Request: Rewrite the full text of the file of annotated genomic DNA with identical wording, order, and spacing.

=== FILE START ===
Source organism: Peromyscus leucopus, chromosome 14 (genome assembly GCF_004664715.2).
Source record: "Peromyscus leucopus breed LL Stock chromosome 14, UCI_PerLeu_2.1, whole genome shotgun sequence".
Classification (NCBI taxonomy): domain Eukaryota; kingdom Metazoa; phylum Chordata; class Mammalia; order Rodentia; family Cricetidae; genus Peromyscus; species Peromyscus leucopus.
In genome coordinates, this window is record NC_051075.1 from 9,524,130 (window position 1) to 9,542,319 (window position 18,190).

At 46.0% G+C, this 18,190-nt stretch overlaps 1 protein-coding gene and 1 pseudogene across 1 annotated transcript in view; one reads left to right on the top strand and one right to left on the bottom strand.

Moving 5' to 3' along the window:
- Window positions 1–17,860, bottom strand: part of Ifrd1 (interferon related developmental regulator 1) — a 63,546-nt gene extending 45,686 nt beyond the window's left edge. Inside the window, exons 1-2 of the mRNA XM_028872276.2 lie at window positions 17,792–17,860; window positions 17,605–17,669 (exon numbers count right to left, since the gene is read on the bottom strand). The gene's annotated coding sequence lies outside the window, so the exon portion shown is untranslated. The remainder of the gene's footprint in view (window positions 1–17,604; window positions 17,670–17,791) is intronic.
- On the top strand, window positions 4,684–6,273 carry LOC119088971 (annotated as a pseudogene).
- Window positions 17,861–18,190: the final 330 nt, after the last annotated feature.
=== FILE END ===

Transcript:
Source organism: Peromyscus leucopus, chromosome 14 (genome assembly GCF_004664715.2).
Source record: "Peromyscus leucopus breed LL Stock chromosome 14, UCI_PerLeu_2.1, whole genome shotgun sequence".
Classification (NCBI taxonomy): domain Eukaryota; kingdom Metazoa; phylum Chordata; class Mammalia; order Rodentia; family Cricetidae; genus Peromyscus; species Peromyscus leucopus.
In genome coordinates, this window is record NC_051075.1 from 9,524,130 (window position 1) to 9,542,319 (window position 18,190).

At 46.0% G+C, this 18,190-nt stretch overlaps 1 protein-coding gene and 1 pseudogene across 1 annotated transcript in view; one reads left to right on the top strand and one right to left on the bottom strand.

Moving 5' to 3' along the window:
- Window positions 1–17,860, bottom strand: part of Ifrd1 (interferon related developmental regulator 1) — a 63,546-nt gene extending 45,686 nt beyond the window's left edge. Inside the window, exons 1-2 of the mRNA XM_028872276.2 lie at window positions 17,792–17,860; window positions 17,605–17,669 (exon numbers count right to left, since the gene is read on the bottom strand). The gene's annotated coding sequence lies outside the window, so the exon portion shown is untranslated. The remainder of the gene's footprint in view (window positions 1–17,604; window positions 17,670–17,791) is intronic.
- On the top strand, window positions 4,684–6,273 carry LOC119088971 (annotated as a pseudogene).
- Window positions 17,861–18,190: the final 330 nt, after the last annotated feature.